So I’ve recently taken an interest in canning. And when you 1st start out, Jams and Jellies are the way to go. So far I’ve been able to can a Triple Berry Jam and a Peach Jam… so Beer Jelly is the next logical step. Well, at least for me it is!
I decided to use one of my favorite Seasonal Beers, Saint Arnold Oktoberfest, for the experiment. After scouring the Internet, I couldn’t really find an “official recipe.” Beer Jelly is not too traditional. But I did come across a lot of helpful tips. Like “Use flat beer” and “Use a BIG pot.” I was also reminded to add some acid so the jelly would set and not just make a thick syrup. I decided to use apple cider vinegar (because apples remind me of Fall).
I poured 2 bottles of beer in a pitcher and left it in the fridge over night. This seemingly flat beer still boiled up like CRAZY… something that I am sure home brewers are accustomed to. But after the hard boil and some stirring, I was able to reduce almost all of the foam away. The remaining jelly-foam was skimmed off and put in a tupperware for me to enjoy later!
Sadly, in my haste to get the jars in the canner pot (aka the stock pot usually just used for spaghetti), I don’t think I screwed all of the rings on tight enough. I should have burnt my hands just a little to make sure the were all on tight. Oh dear. The waterbath looks a little like one may have leaked a bit. But looking at the jars, I cannot tell which one did.
Also, even after the jars came out of the waterbath, a couple still looked like they were releasing carbonation bubbles. Is that right? I don’t know. There are no hard and fast Beer Jelly rules. I need to wait 24 hrs to see if the jars will stay sealed properly. At any rate, I don’t know if I’d give a jar to anyone as a gift… unless they are prepared for it to be a prototype/beta version of what I think could be something really great.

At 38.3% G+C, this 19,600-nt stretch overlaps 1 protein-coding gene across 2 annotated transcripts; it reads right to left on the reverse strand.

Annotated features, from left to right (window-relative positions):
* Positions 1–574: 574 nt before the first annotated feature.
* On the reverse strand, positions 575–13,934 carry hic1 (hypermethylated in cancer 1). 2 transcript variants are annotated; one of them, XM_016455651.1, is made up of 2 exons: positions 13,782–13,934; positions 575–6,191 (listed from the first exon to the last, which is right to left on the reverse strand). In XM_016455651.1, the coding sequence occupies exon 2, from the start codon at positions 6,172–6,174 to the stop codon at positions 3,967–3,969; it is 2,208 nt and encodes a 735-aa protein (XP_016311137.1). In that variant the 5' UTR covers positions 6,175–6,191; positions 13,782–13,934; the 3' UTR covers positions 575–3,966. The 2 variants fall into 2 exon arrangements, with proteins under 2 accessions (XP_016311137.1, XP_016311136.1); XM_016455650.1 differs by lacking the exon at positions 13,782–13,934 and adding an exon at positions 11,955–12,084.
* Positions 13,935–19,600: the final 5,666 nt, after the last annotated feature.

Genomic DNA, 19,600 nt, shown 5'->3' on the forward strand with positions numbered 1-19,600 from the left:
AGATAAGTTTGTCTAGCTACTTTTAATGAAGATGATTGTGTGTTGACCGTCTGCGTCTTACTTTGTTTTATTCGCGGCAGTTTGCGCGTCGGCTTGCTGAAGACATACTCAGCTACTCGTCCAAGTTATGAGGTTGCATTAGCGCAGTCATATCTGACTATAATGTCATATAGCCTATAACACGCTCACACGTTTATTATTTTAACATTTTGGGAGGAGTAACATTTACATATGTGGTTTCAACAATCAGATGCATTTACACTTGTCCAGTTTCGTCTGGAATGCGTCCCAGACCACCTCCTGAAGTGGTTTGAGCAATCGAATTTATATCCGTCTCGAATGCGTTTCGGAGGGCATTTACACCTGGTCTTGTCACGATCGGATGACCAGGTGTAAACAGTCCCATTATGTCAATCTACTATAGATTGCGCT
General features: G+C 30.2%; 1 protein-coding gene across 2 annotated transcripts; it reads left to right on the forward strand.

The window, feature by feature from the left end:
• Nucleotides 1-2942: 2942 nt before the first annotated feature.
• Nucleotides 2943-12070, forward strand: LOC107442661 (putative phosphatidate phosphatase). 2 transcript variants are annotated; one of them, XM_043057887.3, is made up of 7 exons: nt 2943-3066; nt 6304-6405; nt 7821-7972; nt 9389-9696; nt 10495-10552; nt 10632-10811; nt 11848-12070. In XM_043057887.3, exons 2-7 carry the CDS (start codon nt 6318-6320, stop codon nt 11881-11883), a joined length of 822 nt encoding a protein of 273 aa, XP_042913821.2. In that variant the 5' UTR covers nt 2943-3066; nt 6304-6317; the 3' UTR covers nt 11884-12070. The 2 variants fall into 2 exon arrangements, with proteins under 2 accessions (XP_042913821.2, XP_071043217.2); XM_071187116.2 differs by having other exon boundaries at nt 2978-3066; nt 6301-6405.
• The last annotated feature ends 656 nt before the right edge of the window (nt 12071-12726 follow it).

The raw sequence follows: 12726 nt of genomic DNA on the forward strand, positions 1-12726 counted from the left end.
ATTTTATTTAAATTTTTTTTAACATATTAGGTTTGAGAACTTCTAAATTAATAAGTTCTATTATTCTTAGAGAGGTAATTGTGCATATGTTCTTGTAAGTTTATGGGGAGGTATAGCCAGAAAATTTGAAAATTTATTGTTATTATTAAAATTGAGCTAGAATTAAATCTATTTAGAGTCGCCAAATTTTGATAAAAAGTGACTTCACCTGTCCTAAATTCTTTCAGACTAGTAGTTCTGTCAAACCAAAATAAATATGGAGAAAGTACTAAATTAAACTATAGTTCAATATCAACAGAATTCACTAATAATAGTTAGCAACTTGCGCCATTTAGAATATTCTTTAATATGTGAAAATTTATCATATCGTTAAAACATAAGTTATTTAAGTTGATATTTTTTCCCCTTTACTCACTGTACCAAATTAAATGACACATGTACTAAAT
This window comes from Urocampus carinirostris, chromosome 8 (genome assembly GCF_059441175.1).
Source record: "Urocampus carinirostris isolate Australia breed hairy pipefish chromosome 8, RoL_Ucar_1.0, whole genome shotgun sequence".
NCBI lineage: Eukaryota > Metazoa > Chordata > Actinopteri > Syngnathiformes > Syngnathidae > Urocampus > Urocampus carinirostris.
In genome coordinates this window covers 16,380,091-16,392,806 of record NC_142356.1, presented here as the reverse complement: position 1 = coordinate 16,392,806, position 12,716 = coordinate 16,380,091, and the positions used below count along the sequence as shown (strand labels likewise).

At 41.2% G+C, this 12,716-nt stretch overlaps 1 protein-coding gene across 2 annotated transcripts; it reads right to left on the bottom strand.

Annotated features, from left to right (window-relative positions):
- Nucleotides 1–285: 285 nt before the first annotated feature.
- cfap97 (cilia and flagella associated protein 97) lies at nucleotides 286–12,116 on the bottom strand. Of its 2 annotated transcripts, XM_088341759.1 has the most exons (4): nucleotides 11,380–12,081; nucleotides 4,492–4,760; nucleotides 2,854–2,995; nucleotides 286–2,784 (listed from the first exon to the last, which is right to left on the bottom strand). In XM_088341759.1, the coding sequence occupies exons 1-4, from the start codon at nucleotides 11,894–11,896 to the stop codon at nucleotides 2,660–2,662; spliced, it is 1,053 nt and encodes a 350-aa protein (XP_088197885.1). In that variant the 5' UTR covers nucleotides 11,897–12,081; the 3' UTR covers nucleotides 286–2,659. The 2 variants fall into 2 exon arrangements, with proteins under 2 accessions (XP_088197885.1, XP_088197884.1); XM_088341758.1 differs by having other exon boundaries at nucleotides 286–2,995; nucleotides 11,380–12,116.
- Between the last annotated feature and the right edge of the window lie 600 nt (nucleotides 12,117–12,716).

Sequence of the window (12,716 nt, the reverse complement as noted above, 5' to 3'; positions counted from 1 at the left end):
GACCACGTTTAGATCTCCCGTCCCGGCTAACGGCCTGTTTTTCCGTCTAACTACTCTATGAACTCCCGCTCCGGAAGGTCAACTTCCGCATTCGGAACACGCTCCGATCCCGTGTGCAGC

LUCKILY there was enough extra jelly at the bottom of the pot to taste test! Paula Deen used to say “The profits are in the corners.” Taking a heatproof spatula and scraping the sides of the pot (and the ladle) actually turned up quite a bit of jelly. Not enough for a whole jar, but enough to save in the fridge for later! I had several samples.
Verdict: The jelly is sweet, and still tastes like beer. Totally edible! I bet it would go great with pretzels, or as a glaze for chicken wings.
And I am fairly certain all of the alcohol didn’t burn off. An adults only snack?
Be warned, making Jam and Jelly makes a stick mess all over your kitchen. But, I think it’s all worth it.
My Beer Jelly Proportions:
2 12oz Bottles of Beer (flat)
1 Tbl Apple Cider Vinegar
1 box Pectin
3 1/2 Cups Sugar
Follow traditional jelly making instructions, process in waterbath for 10 minutes.
These are the webpages I found helpful/convinced me to try a beer jelly:
http://beeradvocate.com/community/threads/beer-jelly.21972/ (basic Recipe)
http://rowhouseliving.blogspot.com/2012/08/canning-fail-beer-jelly.html (advice for using a flat beer and a WARNING that making jam from a carbonated beverage may be tricky)
http://growitcookitcanit.com/2011/03/17/stout-beer-jelly/ (advice for adding lemon juice or cider vinegar)
Darcie gave me some good Beer Jelly Advice via Facebook.
http://www.sbcanning.com/2011/09/canning-loss-of-liquid-should-we-call.html (answer to the bubble & loss of liquid question
http://missvickie.com/canning/jars.html#Loss (another answer to the loss of liquid question)